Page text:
Here's a fact that surprises most people: Citizens Advice offers more places to get help than Tesco and Sainsbury's have shops put together. Whatever size community you're in we're likely to be there - from your local parish to your county and up to the national level.
It all started in the early days of the Second World War, when a group of intrepid volunteers commandeered public buildings and private homes across the country and opened the first Citizens Advice Bureaux. They moved with remarkable speed and the day after war was declared there were 200 bureaux ready and waiting to help people with the daily problems that war would throw up.
Their speed was possible because in 1938 the National Council of Social Services (the forerunner of today's National Council of Voluntary Organisations) established a group to look at how to meet the needs of the civilian population in war time - we were their recommendation. I like to think they knew even then that we'd still be going strong today.
The number of bureaux peaked in 1942 at 1,074 and one even operated out of a converted horse box that parked near bombed areas. Then, as now, debt was a major issue. But the similarities don't end there: we still rely on volunteers and just as the horse box example shows we took our advice to the places people needed it, so does our recent foursquare campaign[insert link: https://foursquare.com/citizensadvice].
The success of these fledgling bureaux didn't save them from budget cuts and by 1953 the number of bureaux was half of its peak. Those who remained open were able to survive thanks to the support of charitable trusts such as the Nuffield Foundation, Carnegie Trust and the Joseph Rowntree Foundation.
Life didn't get any easier for our staff and volunteers over the next 60 years and while funding fluctuated, enquiries steadily rose. That ultimately culminated in the recent recession where we helped people with 10 million problems.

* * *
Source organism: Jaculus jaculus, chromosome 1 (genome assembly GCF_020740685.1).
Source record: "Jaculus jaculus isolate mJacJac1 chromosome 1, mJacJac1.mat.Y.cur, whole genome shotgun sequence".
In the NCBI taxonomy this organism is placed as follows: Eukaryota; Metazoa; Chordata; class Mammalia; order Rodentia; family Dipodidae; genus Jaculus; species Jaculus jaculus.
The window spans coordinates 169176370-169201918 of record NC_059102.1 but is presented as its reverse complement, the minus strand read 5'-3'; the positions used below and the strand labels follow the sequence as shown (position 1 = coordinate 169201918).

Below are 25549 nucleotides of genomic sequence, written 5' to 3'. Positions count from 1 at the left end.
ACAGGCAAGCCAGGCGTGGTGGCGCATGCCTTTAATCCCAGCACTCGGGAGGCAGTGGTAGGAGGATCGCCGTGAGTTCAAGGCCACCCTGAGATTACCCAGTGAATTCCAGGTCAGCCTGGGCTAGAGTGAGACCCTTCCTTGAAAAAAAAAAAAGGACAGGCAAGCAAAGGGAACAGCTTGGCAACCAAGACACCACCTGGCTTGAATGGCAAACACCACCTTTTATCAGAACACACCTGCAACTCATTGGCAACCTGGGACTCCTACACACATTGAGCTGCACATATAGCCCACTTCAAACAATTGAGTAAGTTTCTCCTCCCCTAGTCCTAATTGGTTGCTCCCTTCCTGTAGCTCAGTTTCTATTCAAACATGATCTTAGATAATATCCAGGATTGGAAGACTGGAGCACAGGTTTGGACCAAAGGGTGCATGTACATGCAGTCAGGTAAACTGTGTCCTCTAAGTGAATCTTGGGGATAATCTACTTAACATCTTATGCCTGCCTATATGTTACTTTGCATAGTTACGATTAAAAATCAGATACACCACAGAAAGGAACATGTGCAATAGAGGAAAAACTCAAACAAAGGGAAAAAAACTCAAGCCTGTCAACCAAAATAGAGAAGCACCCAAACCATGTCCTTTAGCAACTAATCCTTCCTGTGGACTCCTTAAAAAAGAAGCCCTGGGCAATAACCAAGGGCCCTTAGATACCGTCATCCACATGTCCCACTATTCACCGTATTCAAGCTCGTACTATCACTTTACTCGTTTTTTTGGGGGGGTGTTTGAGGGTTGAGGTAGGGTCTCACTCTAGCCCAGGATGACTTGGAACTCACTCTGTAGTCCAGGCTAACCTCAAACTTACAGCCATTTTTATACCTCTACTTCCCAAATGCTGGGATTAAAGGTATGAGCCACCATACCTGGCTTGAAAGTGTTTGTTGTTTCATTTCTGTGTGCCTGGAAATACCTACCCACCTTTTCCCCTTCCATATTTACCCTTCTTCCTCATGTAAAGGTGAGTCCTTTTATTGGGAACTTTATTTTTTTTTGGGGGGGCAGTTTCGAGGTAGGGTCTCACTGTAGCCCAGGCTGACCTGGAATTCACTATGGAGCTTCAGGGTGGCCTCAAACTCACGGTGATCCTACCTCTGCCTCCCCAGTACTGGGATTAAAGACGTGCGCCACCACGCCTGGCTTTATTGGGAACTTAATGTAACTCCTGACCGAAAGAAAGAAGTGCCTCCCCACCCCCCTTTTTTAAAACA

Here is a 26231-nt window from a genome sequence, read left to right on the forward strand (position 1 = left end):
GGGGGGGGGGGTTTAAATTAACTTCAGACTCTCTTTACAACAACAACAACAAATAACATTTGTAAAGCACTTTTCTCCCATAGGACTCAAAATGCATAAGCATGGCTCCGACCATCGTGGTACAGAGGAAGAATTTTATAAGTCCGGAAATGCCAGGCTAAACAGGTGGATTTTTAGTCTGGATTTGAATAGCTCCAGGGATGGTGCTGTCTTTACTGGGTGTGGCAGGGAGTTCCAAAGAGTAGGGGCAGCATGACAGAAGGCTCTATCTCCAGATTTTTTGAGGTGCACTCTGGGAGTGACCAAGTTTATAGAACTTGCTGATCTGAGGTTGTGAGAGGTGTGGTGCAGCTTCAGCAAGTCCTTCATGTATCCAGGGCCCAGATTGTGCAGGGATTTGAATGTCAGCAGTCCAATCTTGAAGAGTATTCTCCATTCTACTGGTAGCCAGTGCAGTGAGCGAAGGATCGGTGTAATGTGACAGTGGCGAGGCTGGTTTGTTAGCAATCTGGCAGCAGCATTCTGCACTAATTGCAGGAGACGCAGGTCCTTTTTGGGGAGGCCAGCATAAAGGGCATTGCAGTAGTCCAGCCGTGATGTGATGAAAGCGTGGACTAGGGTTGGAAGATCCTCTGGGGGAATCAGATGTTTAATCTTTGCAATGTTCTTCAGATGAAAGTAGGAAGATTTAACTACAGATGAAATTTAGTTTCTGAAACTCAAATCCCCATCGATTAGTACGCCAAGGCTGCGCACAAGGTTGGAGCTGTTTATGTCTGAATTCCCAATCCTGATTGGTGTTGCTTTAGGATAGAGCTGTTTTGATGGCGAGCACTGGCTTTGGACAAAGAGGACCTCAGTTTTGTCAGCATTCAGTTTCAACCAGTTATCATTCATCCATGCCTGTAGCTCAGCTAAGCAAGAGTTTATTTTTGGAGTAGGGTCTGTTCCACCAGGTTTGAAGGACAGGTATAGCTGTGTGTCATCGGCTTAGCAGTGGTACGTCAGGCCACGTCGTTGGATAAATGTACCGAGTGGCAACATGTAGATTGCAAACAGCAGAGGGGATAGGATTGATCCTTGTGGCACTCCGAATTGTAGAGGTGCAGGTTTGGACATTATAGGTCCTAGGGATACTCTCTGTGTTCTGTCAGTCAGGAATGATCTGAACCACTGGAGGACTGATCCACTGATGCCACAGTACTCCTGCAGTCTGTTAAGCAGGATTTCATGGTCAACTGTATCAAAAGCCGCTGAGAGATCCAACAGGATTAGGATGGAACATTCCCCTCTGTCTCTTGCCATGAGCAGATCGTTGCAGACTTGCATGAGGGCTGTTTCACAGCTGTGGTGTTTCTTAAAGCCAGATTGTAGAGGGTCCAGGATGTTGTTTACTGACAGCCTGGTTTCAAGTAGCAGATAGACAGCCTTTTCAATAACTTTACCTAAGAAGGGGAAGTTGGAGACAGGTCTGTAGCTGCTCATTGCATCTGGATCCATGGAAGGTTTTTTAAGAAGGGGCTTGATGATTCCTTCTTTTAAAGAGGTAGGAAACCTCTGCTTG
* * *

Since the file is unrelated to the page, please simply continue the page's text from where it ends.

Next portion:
Perhaps because of our origins - and their mix of 1930's civil service bureaucracy with the immediacy imposed by war - the structure of our service has a certain practicality about it. I work for Citizens Advice, the national charity and membership body for the local advice giving offices. These local sites are the 393 independent Citizens Advice Bureaux and they work out of over 3,500 community locations. Together we make the Citizens Advice service.
Nationally we are funded from various places, including corporate sponsors and the Department for Business, Innovation and Skills, but local bureaux funding comes from a wide range of local funders with local authorities usually as the main local funder, supplemented by imaginative fundraising efforts, like a bureaux manager from Derbyshire being paid to jump out of a plane (with a parachute).
The patchwork and varied picture of each local funding situation has meant that with the most recent round of funding cuts we've seen as many different settlements as there are bureaux.
The biggest funder of local bureaux is local government and we know they mostly all appreciate the superb work bureaux do within their shared local community - it's because of this that a minority of councils even increased their local bureau's budget. Unfortunately we also know that local authority budget cuts are combining with the upcoming legal aid cuts to make the current funding environment one of the most hostile ever faced by our service.
Last year we celebrated our 70th year and while I wish our service wasn't needed quite so much as it is, the biggest threat to our celebrating our 80th year is not a lack of clients but a lack of money. If you'd like to get involved, we offer lots of ways to contribute, whether with your time, backing, following our twitter feed, or financially. Every one of them helps us change people's lives for the better.
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